2012 Bi-Weekly Market Briefings
Soybeans extended losses following the February report and could be headed even lower. On the surface, the U.S. supply/demand report was neutral to positive, with the only change being an increase of 10 million bushels in crush, which dropped ending stocks to a tight 125 million bushels. However, a more positive outlook for the South American crop coupled with sharp declines in corn sent the market reeling. Old crop March failed on several attempts to top $15 and could be headed toward support at recent lows between $13.70 and $13.80. New crop November broached resistance at $13.50 but didn’t have enough support to move higher and is dangerously close to key support between $12.55 and $12.60. Recent changes moved the soybean/corn price ratio toward soybeans, possibly encouraging some acreage shifts.
Corn has moved lower for seven consecutive days with dips below key support accelerating technical selling. A 50 million bushel downward adjustment in projected exports was partially offset by a 20 million bushel increase in the residual category. The net result raised projected ending stocks to 632 million bushels. The key concern remains declining demand as ethanol use continues below expectations. Big South American crops and potentially large U.S. plantings are looming over the market. Inability for March to hold above $7 could see a dip toward retracement objectives at $6.80 or even $6.40. December erased support at $5.70 and only has support at $5.40 before heading toward the mid-June low of $5.11.
Wheat's penetration of support at $7.50 suggests a possible move to support at $6.85 to $6.70. Recent rains in the Plains have offered some relief to a bedraggled crop. While the crop isn’t out of the woods, it is showing improvement. Coupled with a potentially large corn crop, that would likely swing feed demand from wheat and you have what might be an abundant crop.
Cotton continued higher with new crop contracts leading the way. No doubt the National Cotton Council’s planting intentions report showing just 9 million acres for the U.S. in 2013 got the markets attention. The Mid-South showed a whopping 51 percent decline in projected plantings, with Arkansas leading the downturn with a 63 percent cut. Just 221,000 acres are projected for Arkansas. The Southeast was down 18.5 percent, the Southwest 24.4 percent and the West 25 percent. Texas was down 1.64 million acres. New crop December appears headed to 85 to 86 cents.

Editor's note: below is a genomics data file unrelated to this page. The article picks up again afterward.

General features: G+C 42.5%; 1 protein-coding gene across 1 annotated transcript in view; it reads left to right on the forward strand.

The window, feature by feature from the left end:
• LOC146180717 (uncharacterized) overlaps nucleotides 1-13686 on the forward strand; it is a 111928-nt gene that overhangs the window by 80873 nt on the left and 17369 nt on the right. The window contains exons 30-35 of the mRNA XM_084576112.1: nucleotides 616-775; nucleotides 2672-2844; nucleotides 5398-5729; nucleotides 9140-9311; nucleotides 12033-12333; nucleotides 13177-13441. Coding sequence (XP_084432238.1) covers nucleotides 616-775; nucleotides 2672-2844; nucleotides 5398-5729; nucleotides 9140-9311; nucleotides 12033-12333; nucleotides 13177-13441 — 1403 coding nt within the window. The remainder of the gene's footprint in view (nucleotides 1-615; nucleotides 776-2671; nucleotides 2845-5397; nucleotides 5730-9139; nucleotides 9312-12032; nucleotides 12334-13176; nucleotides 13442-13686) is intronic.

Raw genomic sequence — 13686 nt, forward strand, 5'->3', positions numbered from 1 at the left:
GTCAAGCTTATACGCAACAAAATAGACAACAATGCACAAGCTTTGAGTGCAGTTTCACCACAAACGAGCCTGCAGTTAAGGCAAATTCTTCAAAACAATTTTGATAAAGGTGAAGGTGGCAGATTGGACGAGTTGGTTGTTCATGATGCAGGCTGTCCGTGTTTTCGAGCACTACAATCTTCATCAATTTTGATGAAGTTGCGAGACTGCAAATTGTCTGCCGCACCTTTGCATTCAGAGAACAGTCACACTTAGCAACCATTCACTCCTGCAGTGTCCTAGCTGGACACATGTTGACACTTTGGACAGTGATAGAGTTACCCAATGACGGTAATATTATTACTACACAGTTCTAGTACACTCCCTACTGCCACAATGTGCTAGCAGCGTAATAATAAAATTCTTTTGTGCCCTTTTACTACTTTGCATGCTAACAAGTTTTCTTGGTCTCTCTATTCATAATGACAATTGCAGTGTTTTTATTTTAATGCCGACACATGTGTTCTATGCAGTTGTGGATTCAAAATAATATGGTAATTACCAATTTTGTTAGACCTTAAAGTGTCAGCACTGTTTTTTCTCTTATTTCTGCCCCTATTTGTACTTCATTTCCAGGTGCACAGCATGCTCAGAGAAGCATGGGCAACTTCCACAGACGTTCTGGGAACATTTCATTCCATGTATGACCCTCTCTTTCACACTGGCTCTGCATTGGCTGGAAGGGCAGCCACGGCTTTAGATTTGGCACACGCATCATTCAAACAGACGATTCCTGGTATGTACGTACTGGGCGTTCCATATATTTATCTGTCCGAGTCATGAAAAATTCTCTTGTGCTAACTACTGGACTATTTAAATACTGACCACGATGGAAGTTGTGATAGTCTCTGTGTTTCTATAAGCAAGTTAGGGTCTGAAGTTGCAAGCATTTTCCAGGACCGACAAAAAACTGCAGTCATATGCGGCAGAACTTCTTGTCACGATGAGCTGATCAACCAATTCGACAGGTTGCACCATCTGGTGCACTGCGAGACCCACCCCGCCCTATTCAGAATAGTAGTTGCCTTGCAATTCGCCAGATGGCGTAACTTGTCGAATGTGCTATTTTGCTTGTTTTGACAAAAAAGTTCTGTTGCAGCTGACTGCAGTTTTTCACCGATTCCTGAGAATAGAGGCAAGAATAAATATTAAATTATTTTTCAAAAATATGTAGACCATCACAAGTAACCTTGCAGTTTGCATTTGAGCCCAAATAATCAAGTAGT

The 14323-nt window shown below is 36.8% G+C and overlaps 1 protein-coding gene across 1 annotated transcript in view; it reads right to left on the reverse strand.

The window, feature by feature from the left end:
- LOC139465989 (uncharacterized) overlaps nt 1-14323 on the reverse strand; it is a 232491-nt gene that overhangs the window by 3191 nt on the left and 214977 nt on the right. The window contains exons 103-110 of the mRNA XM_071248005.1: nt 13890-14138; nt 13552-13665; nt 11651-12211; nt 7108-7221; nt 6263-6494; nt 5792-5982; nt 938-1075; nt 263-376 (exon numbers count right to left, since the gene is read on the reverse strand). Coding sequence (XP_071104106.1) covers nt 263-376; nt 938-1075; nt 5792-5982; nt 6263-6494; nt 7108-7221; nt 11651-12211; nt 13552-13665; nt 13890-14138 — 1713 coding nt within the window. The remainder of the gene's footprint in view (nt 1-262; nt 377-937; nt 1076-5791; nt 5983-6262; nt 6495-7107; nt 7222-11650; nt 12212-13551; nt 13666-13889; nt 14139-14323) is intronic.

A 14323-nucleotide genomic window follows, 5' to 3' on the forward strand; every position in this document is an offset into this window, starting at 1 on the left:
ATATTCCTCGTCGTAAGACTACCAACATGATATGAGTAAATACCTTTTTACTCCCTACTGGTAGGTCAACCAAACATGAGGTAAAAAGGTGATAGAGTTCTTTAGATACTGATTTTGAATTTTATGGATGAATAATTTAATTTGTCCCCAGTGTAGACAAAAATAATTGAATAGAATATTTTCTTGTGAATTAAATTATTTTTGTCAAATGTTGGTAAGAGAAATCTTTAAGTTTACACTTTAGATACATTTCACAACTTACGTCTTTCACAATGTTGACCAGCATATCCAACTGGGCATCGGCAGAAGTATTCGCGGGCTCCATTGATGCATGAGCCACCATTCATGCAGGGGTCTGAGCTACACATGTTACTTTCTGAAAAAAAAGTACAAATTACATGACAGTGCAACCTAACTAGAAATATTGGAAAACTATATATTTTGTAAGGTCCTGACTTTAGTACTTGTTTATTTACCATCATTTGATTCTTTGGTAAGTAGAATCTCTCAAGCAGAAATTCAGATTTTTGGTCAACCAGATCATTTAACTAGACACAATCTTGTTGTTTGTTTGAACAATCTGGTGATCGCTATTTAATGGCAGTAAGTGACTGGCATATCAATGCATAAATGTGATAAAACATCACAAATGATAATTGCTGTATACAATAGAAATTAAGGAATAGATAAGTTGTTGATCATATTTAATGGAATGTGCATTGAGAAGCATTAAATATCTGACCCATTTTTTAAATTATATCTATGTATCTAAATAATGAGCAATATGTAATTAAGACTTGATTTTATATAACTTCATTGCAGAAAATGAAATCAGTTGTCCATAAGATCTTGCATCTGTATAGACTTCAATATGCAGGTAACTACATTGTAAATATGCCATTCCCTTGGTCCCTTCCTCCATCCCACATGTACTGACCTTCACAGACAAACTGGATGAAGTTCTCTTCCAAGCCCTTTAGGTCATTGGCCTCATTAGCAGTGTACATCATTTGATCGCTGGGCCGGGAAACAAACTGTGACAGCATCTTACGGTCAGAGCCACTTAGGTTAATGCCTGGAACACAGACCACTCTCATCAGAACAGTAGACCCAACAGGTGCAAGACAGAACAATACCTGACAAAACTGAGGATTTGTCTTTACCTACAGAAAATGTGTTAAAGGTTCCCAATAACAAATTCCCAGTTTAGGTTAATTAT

Rice futures failed after moving just about resistance at $16.30. What followed was a sharp limit decline reversal in all the old crop contracts. The big upturn was the result of technical buying, which collapsed when buyers decided to take profits. This likely established near term highs that could exist for a while. Downside retracement objectives are $15.80, $15.63 and $15.46.
Cattle futures charts have taken on a negative appearance. The sell-off of the past two weeks has taken the market into oversold territory, but it looks like a bottom has yet to be found. Winter weather forecasts for the Texas panhandle, Oklahoma and Kansas could limit marketings and force cash bids higher, providing some support. April could be headed for a retest of support at $127.15. Feeder cattle have moved to six-month lows with further weakness likely. March currently is testing support at $142.
Hog futures have weakened in recent weeks. The charts have taken on a very negative appearance. June moved to a six-month low and looks to have broken out of a bear flag formation, setting a downward objective of $93.15. The market is focused on negative packer margins and further declines in product values.
In dairy, grade AA butter closed at $1.5550. Advertised U.S. butter prices from the National Dairy Retail Report showed a weighted average price of $2.80 per pound compared to $2.63 two weeks ago. Cumulative 2012 butter production at 1.8 million pounds was 2.6 percent above 2011 production. Cheese barrels closed at $1.5600 and 40-lb. blocks at $1.6500. Cheese prices began showing some strength this week after a month of lower prices. There continues to be a large spread between barrel and block pricing as barrels are trading more than blocks at the exchange. Cheese production is higher than year-ago levels across much of the U.S. Export sales are being assisted through the CWT program as bids for 4.7 million pounds of cheese were accepted this week.
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